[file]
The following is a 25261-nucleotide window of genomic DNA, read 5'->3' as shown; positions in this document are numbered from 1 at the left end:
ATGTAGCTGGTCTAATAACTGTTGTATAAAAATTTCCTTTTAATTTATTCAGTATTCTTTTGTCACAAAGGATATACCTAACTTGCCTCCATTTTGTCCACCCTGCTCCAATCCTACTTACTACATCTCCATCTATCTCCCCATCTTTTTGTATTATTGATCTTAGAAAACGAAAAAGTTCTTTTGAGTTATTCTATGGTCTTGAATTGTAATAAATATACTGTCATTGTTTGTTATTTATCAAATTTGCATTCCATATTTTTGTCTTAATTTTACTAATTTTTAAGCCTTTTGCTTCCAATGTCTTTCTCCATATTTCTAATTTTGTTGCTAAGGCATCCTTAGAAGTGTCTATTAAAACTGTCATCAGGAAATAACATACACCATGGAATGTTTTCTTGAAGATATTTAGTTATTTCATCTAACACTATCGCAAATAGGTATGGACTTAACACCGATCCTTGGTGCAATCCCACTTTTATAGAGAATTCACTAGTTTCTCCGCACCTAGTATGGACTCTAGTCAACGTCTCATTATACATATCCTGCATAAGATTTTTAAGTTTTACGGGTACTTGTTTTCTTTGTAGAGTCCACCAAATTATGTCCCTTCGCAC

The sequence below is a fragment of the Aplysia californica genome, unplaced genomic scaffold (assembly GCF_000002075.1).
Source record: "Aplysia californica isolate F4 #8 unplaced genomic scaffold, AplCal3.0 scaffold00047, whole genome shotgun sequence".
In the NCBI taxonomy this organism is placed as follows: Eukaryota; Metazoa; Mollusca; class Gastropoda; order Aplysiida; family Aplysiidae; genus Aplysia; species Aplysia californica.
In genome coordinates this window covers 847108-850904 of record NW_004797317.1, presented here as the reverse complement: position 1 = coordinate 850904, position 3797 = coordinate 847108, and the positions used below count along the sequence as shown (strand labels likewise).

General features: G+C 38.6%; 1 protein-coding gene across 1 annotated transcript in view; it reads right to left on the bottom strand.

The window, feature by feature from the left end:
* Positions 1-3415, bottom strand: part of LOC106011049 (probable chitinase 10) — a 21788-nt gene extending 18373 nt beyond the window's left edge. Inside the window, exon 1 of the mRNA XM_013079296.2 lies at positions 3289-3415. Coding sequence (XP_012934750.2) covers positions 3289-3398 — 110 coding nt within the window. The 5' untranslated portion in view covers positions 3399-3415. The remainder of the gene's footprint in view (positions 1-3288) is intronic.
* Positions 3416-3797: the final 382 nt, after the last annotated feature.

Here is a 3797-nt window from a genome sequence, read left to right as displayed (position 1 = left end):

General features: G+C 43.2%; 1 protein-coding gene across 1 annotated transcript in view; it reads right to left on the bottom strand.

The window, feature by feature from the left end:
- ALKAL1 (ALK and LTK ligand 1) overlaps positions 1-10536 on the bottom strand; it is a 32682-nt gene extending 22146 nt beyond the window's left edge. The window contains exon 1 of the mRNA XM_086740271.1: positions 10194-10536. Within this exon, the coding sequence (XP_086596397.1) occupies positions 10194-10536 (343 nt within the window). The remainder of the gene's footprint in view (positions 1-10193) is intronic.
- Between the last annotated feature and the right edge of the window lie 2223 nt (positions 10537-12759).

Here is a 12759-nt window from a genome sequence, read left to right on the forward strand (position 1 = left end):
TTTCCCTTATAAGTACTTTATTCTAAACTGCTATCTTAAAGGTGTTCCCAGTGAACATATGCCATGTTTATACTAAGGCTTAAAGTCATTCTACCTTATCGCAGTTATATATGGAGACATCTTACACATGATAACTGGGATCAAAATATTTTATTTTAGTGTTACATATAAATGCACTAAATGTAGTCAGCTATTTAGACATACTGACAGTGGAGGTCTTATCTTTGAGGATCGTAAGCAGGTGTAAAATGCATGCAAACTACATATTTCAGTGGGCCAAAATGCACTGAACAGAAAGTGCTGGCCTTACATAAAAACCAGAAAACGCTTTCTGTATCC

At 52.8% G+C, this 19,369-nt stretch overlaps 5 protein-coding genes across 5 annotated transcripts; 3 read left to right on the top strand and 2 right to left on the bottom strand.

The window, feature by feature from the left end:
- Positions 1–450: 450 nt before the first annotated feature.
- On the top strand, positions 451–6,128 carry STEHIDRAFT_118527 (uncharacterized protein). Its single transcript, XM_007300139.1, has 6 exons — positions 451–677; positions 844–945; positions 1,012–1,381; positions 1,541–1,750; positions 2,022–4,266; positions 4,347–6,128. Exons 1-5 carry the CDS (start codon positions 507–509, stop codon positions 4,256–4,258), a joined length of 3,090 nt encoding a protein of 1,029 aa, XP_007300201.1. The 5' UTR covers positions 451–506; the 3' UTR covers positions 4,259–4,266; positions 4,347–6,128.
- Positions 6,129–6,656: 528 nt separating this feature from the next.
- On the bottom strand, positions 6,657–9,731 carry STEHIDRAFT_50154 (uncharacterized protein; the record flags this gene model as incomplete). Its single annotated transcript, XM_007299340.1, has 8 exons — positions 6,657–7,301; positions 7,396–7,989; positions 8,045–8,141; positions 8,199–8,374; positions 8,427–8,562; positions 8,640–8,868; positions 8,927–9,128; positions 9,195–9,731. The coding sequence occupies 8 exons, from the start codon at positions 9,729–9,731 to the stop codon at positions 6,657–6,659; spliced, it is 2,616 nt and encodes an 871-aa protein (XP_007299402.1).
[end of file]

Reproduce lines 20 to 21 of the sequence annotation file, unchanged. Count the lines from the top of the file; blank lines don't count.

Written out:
- Positions 1–450: 450 nt before the first annotated feature.
- On the top strand, positions 451–6,128 carry STEHIDRAFT_118527 (uncharacterized protein). Its single transcript, XM_007300139.1, has 6 exons — positions 451–677; positions 844–945; positions 1,012–1,381; positions 1,541–1,750; positions 2,022–4,266; positions 4,347–6,128. Exons 1-5 carry the CDS (start codon positions 507–509, stop codon positions 4,256–4,258), a joined length of 3,090 nt encoding a protein of 1,029 aa, XP_007300201.1. The 5' UTR covers positions 451–506; the 3' UTR covers positions 4,259–4,266; positions 4,347–6,128.